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Drive or train in Switzerland?

Hi All,
I'm planning a trip to Switzerland for this fall. The plan so far is fly into Zurich, then head to Lucerne, then Lauterbrunner or Murren, and then we are open. Probably a day or two in Zurich before the fly home. My husband is the driver and he's from England and has experience driving all over the UK and in Europe. I'm wondering if driving in Switzerland and the Alps is challenging? We love the convenience of having a car, but if it will be challenging to drive the Swiss roads in the Alps we might opt for the train. Thoughts from anyone who has driven? Thanks!

Posted by
1444 posts

If it's just the two of you then take the train. It's convenient and easy. The only reason to drive there is if you want to really explore off the beaten path or you have a large party or you're packing heavy.

Posted by
5837 posts

We only did trans/transit in Switzerland and could get everywhere we wanted including the mountains. You may want to look into the parking situation. I didn't see (didn't look) what the parking situation is in cities, but cities like Luzern and Dovos-Klosters are very walkable and we had a free transit cards for local transportation.

Parking in Lucerne ​ The inner city of Lucerne is a pedestrian zone
where traffic is forbidden. Outside this area there are just a few
parking bays on-street. For a long stay we would like to advise to
park in the city centre car parks or in one of the P+R's on the
outskirts of the city.

Parking in Zurich Parking on-street is hardly possible. Parking
spaces is the city centre are preliminary for residents with permits
and the maximum parking duration is limited.

And if you want to go to Zermatt:

Zermatt is car-free. Access by private car is only permitted to Täsch.
From Täsch, one continues to Zermatt by train. Or by taxi or limousine
service as an alternative.

Täsch is 5 km from Zermatt. The road from Täsch to Zermatt is closed
for public traffic. The Matterhorn Terminal in Täsch has 2,100 covered
parking spaces. In addition, there are over 1,000 parking spaces
offered by private parties, such as taxi companies, hotels, etc. It
means one has to board the train in Täsch. An extensive taxi service
from different private companies also serves guests, who prefer to
travel to Zermatt by taxi.

Posted by
1594 posts

Definitely train. Car rental rates are very high and parking is hard to find. It rains a lot in Switzerland, so even if you drive in summer/early fall (when there is no snow yet), windy hilly roads can be very challenging.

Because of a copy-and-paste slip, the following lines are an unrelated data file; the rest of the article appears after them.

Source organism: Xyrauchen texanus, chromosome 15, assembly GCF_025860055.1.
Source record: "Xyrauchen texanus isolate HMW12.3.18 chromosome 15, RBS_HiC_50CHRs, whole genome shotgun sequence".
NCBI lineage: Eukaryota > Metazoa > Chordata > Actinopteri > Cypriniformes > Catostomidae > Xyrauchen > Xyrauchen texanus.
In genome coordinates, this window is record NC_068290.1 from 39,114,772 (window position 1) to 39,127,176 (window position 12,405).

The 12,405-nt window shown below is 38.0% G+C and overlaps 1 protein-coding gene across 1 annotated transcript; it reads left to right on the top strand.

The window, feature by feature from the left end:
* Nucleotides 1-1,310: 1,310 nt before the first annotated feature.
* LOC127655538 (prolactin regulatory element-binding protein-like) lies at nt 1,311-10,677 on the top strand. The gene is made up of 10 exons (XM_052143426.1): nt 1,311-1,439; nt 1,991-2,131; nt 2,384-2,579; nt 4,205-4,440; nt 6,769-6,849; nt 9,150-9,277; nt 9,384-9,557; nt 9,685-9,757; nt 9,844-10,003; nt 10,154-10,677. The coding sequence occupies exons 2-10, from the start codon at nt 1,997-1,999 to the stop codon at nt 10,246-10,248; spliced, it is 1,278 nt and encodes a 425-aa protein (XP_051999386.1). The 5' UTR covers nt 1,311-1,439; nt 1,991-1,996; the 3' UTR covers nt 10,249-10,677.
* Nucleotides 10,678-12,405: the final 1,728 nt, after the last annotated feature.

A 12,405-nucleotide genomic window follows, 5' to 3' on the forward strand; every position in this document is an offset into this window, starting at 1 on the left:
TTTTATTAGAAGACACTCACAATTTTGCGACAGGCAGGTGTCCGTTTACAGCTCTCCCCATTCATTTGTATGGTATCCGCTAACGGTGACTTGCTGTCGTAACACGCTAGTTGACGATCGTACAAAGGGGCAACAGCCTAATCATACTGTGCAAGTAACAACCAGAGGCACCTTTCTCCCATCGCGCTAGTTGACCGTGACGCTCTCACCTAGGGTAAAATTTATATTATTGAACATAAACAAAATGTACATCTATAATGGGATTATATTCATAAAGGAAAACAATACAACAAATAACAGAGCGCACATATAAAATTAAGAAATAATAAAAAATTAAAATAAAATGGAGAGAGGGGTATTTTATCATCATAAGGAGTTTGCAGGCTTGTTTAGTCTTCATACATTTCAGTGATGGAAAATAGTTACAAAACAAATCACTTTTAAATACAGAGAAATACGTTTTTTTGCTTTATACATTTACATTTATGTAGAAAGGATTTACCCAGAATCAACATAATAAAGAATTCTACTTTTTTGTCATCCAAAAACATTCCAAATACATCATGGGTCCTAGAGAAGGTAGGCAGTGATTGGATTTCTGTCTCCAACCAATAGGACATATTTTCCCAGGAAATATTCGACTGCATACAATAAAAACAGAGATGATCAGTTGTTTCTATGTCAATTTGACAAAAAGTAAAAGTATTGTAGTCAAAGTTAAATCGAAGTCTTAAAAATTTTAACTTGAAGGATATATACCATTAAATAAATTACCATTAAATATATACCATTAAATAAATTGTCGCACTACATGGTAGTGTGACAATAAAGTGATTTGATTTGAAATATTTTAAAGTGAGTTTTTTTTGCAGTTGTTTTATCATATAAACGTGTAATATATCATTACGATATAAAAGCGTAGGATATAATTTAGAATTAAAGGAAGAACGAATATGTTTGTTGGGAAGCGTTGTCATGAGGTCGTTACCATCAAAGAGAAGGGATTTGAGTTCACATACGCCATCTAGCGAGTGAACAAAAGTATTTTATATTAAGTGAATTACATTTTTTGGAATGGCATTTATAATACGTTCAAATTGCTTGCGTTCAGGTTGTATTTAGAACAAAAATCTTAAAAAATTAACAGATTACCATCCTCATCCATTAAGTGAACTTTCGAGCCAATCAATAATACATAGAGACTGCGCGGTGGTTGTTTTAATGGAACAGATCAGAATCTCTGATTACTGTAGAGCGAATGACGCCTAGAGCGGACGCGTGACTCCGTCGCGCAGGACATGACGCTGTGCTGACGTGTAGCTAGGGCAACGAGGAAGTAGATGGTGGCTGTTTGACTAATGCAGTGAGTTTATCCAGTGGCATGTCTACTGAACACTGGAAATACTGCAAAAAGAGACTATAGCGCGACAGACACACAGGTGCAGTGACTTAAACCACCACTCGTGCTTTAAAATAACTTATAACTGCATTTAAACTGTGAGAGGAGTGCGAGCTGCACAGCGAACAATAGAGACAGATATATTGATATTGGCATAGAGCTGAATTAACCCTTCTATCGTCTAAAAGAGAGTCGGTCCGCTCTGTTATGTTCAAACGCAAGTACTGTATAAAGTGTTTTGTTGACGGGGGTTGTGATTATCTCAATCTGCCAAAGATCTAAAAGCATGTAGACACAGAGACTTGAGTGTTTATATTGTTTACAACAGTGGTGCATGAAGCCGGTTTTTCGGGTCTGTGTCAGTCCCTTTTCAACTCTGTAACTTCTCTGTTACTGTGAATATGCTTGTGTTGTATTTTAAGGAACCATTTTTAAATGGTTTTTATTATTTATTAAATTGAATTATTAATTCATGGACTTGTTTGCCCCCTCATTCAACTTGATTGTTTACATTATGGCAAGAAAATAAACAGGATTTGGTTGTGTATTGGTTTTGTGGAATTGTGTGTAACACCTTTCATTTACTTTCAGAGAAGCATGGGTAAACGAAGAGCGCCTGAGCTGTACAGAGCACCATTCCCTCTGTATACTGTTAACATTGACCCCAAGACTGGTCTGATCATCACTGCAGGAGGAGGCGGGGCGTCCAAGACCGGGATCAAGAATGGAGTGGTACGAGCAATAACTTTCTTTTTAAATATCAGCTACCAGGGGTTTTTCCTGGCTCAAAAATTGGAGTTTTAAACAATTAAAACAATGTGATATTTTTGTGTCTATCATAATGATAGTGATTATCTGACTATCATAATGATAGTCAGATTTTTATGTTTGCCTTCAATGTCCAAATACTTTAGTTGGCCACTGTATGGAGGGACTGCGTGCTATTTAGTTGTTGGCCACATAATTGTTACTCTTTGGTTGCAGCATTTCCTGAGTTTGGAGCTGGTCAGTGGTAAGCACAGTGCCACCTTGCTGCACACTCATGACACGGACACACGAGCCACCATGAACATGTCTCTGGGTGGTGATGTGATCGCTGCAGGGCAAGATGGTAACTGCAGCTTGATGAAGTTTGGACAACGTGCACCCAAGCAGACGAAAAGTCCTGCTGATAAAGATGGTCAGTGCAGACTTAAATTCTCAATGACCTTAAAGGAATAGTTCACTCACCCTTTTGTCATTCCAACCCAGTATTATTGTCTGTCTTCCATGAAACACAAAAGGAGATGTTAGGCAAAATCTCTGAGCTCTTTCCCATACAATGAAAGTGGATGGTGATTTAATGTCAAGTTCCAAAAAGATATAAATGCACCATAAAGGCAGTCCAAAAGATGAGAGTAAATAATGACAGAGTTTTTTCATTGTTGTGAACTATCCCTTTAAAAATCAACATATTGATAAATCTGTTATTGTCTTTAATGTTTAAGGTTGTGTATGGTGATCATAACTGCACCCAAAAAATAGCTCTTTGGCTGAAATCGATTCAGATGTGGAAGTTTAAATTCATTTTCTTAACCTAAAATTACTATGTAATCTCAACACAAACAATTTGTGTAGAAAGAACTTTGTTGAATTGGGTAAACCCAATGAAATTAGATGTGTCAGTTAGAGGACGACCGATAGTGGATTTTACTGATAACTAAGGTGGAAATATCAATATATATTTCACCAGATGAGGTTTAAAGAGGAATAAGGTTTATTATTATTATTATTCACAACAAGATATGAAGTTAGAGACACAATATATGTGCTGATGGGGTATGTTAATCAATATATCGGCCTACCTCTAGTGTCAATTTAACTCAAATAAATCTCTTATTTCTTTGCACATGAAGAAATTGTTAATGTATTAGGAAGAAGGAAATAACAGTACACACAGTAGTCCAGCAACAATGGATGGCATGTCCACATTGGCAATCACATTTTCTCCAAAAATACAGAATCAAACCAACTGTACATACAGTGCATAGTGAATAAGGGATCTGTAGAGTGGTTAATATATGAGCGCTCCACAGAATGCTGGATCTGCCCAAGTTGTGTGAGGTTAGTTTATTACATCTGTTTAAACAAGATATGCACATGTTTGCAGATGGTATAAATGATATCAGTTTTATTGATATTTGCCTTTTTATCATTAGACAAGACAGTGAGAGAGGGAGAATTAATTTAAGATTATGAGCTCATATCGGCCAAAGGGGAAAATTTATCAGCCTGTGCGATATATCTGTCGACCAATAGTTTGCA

Actually, the train + bus system can bring you to many off-the-beaten path destinations too. The swiss govt really discourages driving to ease congestion.

Posted by
1585 posts

Switzerland has the most efficient public transportation system in Europe and can get you anywhere throughout the country. Trains and cable cars are the best way to navigate the swiss towns.

Posted by
3 posts

Thanks for the input everyone. The airbnb's we are looking at all included parking. I did expect parking would be difficult. I am still interested in hearing how challenging the drive in the Alps would be, if anyone has experience.

Posted by
4159 posts

If you head for the high peaks of The Bernese Oberland , be aware that there is no auto access on either side of the valley ( Murren , Wengen , Schilthorn , Jungfrau , et al ) . You will need to leave your car in the parking structure behind the bahnhof in Lauterbrunnen .

Posted by
33336 posts

Regarding how challenging - I don't know what you or your husband are comparing it to.

Is he experienced in mountain driving - where you go down in the same gear you would have gone up in, and rest the brakes, and cool the brakes before they overheat, prepare for the hairpins before you get there, use the corner mirrors put up to see around the corner ? If so, no different than high mountain driving in Spain, Austria, or Italy. Much higher and steeper than Wales or Scotland in the mountain passes, but the road up to Lauterbrunnen is straightforward. Zermatt car park not quite so easy.

The road between Luzern and Meiringen, on the way to Interlaken and up, is single lane each way, with no passing. It just has one high pass, and one set of hairpins, with one double corkscrew. Once down on the approach to Meiringen it is autobahn to Interlaken.

He will need to be aware of the speed limits, and particularly around tunnels - the Swiss are extremely picky about tunnel safety and speeds are reduced a lot into and through tunnels. It is important to be going the - often 80 kph, but it varies - speed before the tunnel mouth. Many tunnels have cameras just at the entrance and inside.

Is this your personal car being driven from the UK?

Posted by
3 posts

Thanks Nigel, that's the info I was looking for! It would be a rental car we'd have. I'll show him your response and she what he thinks.

Posted by
32269 posts

The train and transportation system in Switzerland is among the best in the world, so my suggestion would be to use well planned trips by public transit. As mentioned in a previous reply, some of the mountain towns are not accessible by car, so it would be parked, gathering dust and parking charges. You'd be using public transit to reach those mountain towns anyway.

Posted by
7209 posts

Zurich, Lucerne, Lauterbrunnen, Murren - there is absolutely no need for a car. You can't even GET to Murren in a car. Do you think you will see the sights of Zurich and Lucerne by driving around the city from site to site, parking and then getting out to see the particular site. No way! That's not how it works in the cities. Sounds like you're just interested in driving in the alps. If that's the case then pick up a rental car when you leave Lucerne and drive till you've satisfied your driving desires.

But the easiest, most relaxing and most pleasant journey will be via train.